what we need to know is that violence is the norm for too many of us.  what we need to know is that children who grow up in abusive environs grow into teens and adults who don’t know how to deal with conflict in a non-violent way.  what we need to know is that intimate partner violence does not lie specifically in the hands of the men, of the women, of the heterosexual or the underprivileged.  there was a sentiment of, “they shoulda never gave you niggas money,” a la dave chappelle as rick james. but i give thanks that these two young folks have their privilege.  why? because we now have contemporary faces for this problem. there is now a more immediate reason to discuss these issues with our children, with our peers.  this is the opportunity we as concerned community members must utilize to have dicussions.  
i’ve struggled with what i wanted to say here, because i want it to be impactful and clear. but something i’ve realized over the past few days of writing is that murky situations very rarely yield clear responses. it takes time, it takes dissection, and sometimes it takes walking away from the issue and reviewing it with new perspective.
it is my prayer that these two young folks have some new perspective — and that if they have not yet gained it during their separation that they develop it — so that they  can begin to heal themselves.

giving words to the unspoken: intimate partner violence.

i am thankful every day that i’ve never dated someone who has or would hit me.  that is a terror i’ve never known, and pray that i never will.  i do know what intimate partner violence can do. the losses of asia, latoyia, and san-dee serve as reminders to us all that women die because of intimate partner violence (also known as domestic violence, or domestic abuse). the very idea of the typical domestic abuse victim is seared into the consciousness of many people in the united states: she’s timid, she’s probably very pretty, she is attacked without having provoked her mate, and she always goes back.  the attacker is always someone who’s been emasculated to some degree — maybe his education level isn’t what hers is (or anyone else’s, like being a 10th grade dropout when everyone else is at least a high school grad), or he’s dyslexic, or whatever.  it’s mister from the color purple concentrated, it’s laurence fishburn as ike turner, it’s every lifetime movie shitbag boyfriend joined together like voltron.  
it’s never the sparkling smile of chris brown that spits threats or curse words, bites you or calls you names.  it’s never rihanna’s pretty face that is pummeled with fists. it’s always some nameless or faceless couple on “cops.” it’s always someone whose name has been changed to protect her because he’s stalking her. (and it’s always a hetero couple, but that’s another issue for another time.)  and this seems to be the root of the problem to me: celebrity, or fame, and the perception of “our” stars as anything other than human.  they are not necessarily regarded as human, even in times of tragedy (see: the losses jennifer hudson’s, bill cosby’s, and the late marlon brando’s close family members).  they are still these perfectly unreal creations — half of “their” public’s imagination, and half illusion borne of spin doctors.  celebrity is a tricky thing.  it’s fleeting, but so demanding. what does this pressure cooker life do to someone who’s barely a maturing child when they enter it, and is simply fortunate to be a functioning adult if/ when they leave it?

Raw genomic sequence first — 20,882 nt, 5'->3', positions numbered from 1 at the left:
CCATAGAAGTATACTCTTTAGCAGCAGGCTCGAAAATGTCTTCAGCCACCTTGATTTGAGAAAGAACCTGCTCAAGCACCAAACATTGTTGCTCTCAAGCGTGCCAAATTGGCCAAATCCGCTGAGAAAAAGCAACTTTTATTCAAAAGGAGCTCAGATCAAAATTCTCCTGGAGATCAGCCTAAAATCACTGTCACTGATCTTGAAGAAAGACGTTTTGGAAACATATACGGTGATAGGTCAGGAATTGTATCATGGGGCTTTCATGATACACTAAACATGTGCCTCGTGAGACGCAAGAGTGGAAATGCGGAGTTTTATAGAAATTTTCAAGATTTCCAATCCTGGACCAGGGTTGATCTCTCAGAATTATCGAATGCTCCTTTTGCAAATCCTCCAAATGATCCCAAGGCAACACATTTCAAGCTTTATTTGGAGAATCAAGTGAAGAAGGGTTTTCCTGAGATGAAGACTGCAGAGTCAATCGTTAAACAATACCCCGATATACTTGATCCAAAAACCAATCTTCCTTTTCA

i ask this question because i don’t believe for one minute that this is a black and white situation (meaning chris, the aggressor, bears all the fault or that rihanna, the victim, instigated her own ass kicking).  i take into account that chris witnessed domestic abuse for as many as 6 years of his life (that’s 1/3 of his time on earth, roughly).  i understand that the highly invasive reports that are being shared pretty much confirm that rihanna was upset over a potential (or continued) infidelity on chris’s part. i understand that it’s likely that brown no longer wished to be in a relationship with her — but check this out: you can end a relationship with someone without hitting them.  you can make your point clear without fists and bitemarks.  
my concerns are for the privacy and safety of both of these young people. there are threats being made against both of them, there’s a lot of hearsay and conjecture. there are terrible jokes being made. it is now a verb to chris brown someone — to beat their ass.  unacceptable.  the facts are known only by the persons who were present for the incident that was reported to the police.  that’s not for any of us to learn about or gossip about. this is deeper than whether someone gave someone herpes, or whether someone’s cheating on someone else.
it is indicative of the fact that we all have work to do: work to heal, work to grow, work to end cycles. violence is never okay in a relationship, regardless of who throws the first punch.  intimate partner violence exists when women hit men, when men hit each other, and when women hit women.  intimate partner violence exists when we are unable or unwilling to talk about what hurts or bothers us, and when we don’t understand that it’s never okay to strike someone you love.  unless it’s self defense, it is wrong. always wrong.
this interview that jay smooth did with elizabeth mendez berry speaks much to why it doesn’t matter specifically that it’s a celebrity dealing with intimate partner violence. 

type, type, type . . . delete.

every time i get ready to start writing, i get bashful and quit. i’ll erase it all or save it as a draft . . . all because i’m not even sure i’ll like or be comfortable with what’s gonna come out. maybe i remembered that people read this blog, and i considered folks’ feelings before my own. not gonna work. whatever’s swirling around in my head has to get out. somewhere. somehow.
i need to put pen to paper.

i’ll be back, probably within the week. got some shit to let out first.